Glenn Randall’s approach to teaching landscape photography can be summed up in eight words: master the craft, and the art will follow.
For a landscape photographer, the meaning of craft goes far beyond such photographic basics as aperture, shutter speed, ISO, and white balance. It includes mastering the four basic exposure strategies for landscape photography so that you can shoot in any kind of light and create the image you envision. It includes learning to refine your compositions until they clearly convey the essence of your idea. It includes mastering the techniques of shooting stitched panoramas, which allows you to see the world in a new way, without being confined by the rigid box of your viewfinder, with its 2:3 aspect ratio. It includes learning ways to achieve extraordinary depth-of-field through the use of focus-stacking and tilt-shift lenses.
Mastering the craft also means learning to use an array of apps and programs to plan your shoots to be in the right place at the right time. It includes gaining an intimate knowledge of the terrain where you plan to shoot. It includes an understanding of atmospherics optics, the science of light, which will help you predict the most vivid displays of alpenglow, where rainbows will appear, and how polarizers will interact with reflections. It includes studying geography, which will help you understand how the angle of sunrise and sunset varies dramatically throughout the year. And it includes learning how our visual system processes high-contrast scenes, which will help you create better photos of dramatically lit subjects.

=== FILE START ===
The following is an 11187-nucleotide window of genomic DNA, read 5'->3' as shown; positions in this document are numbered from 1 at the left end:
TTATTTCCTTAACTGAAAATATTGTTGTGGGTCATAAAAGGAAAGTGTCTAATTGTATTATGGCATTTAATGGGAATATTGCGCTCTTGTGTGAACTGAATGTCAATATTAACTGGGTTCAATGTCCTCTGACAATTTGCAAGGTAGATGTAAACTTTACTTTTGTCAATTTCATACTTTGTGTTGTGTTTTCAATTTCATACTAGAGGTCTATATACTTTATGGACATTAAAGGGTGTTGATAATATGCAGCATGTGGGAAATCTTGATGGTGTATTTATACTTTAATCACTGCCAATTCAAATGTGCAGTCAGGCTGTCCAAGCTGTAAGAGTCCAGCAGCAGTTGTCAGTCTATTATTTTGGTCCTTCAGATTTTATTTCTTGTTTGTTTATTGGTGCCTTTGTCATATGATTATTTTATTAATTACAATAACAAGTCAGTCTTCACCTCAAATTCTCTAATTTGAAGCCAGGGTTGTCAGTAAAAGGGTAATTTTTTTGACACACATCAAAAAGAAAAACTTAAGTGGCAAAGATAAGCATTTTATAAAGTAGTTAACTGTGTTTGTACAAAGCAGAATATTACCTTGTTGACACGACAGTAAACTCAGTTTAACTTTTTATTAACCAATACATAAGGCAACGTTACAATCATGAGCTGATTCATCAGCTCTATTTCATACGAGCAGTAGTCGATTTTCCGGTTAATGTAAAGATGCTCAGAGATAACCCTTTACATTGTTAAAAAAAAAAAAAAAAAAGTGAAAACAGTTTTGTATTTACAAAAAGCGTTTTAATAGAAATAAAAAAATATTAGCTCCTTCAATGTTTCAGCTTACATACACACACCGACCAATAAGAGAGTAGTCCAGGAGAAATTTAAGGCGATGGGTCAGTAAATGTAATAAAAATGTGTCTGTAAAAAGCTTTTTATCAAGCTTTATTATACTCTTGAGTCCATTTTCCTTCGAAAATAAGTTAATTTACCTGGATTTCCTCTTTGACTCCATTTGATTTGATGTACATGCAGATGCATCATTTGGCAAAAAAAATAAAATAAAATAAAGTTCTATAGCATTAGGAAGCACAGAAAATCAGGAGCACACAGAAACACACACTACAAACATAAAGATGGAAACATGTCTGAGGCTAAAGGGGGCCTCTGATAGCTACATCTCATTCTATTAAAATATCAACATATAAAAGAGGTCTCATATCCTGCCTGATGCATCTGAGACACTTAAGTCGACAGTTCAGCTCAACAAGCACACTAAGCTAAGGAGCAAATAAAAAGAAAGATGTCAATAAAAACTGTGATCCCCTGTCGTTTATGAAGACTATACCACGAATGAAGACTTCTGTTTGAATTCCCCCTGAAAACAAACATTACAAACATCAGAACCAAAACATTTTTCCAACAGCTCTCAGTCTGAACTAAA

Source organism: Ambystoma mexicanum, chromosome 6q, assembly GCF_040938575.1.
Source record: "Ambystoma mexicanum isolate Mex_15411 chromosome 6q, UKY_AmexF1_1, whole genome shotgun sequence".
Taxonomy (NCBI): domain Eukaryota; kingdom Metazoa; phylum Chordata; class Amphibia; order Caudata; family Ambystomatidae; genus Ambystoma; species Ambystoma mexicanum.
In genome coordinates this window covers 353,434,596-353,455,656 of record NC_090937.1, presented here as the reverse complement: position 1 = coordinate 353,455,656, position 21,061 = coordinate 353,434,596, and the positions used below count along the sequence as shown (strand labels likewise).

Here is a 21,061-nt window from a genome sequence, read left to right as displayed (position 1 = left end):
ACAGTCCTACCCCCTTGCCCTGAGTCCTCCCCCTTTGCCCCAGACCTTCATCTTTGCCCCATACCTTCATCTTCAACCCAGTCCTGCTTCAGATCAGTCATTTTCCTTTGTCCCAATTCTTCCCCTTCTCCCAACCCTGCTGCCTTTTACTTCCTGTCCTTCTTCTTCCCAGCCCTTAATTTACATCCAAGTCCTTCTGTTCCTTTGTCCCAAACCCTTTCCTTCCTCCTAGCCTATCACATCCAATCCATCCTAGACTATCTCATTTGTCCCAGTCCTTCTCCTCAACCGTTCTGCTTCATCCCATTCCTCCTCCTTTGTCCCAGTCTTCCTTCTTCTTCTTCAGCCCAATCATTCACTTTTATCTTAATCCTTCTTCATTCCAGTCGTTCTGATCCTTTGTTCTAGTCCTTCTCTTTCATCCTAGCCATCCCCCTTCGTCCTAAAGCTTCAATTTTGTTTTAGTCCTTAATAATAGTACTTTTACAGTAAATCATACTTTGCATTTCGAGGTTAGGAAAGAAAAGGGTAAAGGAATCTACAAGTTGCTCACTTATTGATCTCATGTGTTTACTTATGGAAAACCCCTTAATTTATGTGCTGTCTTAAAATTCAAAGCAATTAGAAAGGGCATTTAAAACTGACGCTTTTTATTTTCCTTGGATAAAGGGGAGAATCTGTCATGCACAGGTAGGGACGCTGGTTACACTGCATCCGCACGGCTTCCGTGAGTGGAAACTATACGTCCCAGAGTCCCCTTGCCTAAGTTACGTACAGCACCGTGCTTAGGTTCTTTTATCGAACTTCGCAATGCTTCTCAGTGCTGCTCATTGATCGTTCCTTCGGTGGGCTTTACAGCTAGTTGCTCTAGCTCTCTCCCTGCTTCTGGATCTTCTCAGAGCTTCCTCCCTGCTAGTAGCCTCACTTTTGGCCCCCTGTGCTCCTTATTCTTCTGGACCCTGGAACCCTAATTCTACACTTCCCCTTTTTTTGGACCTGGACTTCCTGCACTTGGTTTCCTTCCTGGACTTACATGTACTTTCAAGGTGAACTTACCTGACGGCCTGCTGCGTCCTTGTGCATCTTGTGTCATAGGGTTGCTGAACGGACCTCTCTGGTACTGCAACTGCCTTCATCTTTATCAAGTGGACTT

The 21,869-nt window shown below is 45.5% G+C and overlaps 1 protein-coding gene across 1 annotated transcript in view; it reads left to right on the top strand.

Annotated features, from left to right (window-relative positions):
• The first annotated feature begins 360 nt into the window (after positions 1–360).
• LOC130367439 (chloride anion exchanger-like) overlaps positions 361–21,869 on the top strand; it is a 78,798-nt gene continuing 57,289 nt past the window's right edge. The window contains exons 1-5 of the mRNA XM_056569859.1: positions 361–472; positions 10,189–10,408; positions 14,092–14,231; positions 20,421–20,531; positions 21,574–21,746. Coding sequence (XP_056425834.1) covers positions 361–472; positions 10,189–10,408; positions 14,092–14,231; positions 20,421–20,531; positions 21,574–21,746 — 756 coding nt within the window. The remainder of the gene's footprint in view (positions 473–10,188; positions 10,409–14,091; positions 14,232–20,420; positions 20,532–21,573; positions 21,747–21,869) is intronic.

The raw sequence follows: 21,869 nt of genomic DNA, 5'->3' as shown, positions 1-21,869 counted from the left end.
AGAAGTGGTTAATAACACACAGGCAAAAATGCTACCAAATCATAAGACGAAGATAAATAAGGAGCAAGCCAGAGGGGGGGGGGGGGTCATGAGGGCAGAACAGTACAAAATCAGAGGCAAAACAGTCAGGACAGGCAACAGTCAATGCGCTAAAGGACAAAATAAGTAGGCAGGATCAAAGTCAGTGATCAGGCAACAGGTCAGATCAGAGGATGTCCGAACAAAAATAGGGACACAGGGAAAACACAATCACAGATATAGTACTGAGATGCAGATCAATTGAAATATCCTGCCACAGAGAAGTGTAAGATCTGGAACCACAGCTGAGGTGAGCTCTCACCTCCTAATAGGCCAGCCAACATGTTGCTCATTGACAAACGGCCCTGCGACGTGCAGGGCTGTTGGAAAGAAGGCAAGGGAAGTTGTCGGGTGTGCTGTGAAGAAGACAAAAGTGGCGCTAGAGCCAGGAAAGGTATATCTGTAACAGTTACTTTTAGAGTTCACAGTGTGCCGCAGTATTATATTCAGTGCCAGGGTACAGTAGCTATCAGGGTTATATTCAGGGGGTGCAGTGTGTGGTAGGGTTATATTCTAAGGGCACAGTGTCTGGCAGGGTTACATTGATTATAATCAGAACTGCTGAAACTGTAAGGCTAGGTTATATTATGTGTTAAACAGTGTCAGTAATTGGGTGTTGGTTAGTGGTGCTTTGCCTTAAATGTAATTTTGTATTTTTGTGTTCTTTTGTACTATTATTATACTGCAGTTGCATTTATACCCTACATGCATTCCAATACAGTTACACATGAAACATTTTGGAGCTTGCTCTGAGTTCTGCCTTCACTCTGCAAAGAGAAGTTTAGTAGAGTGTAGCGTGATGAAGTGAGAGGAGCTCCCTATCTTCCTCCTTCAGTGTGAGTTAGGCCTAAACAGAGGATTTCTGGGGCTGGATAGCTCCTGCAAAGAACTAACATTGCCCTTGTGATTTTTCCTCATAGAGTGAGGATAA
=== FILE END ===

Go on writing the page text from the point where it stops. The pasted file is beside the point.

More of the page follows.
So how does mastering the craft lead to creating art? Can a realistic landscape photograph actually be creative? The answer is yes, but to become more creative, you first have to understand where creativity actually comes from. We tend to think of creativity as some kind of magical talent that only a few gifted people possess. This mistaken understanding can easily lead you to believe that you can never be creative.
Nonsense! For a landscape photographer, creativity does not emerge, fully formed, from the void. It emerges when you make a new, unexpected, but suddenly obvious connection between bits of seemingly unrelated knowledge already stored in your head. Glenn Randall’s goal in this workshop is to help you gain the in-depth knowledge of the craft of landscape photography that will help you unlock your creative potential. Students will spend part of each day in the classroom mastering new skills and editing their new images and part of each day putting their newly acquired skills to use photographing the stunning scenery of Madeline Island. In addition to constant feedback in the classroom and the field, each student will have the opportunity for a one-on-one portfolio review. The workshop will include a boat cruise to photograph the spectacular sea caves in nearby Apostle Islands National Lakeshore.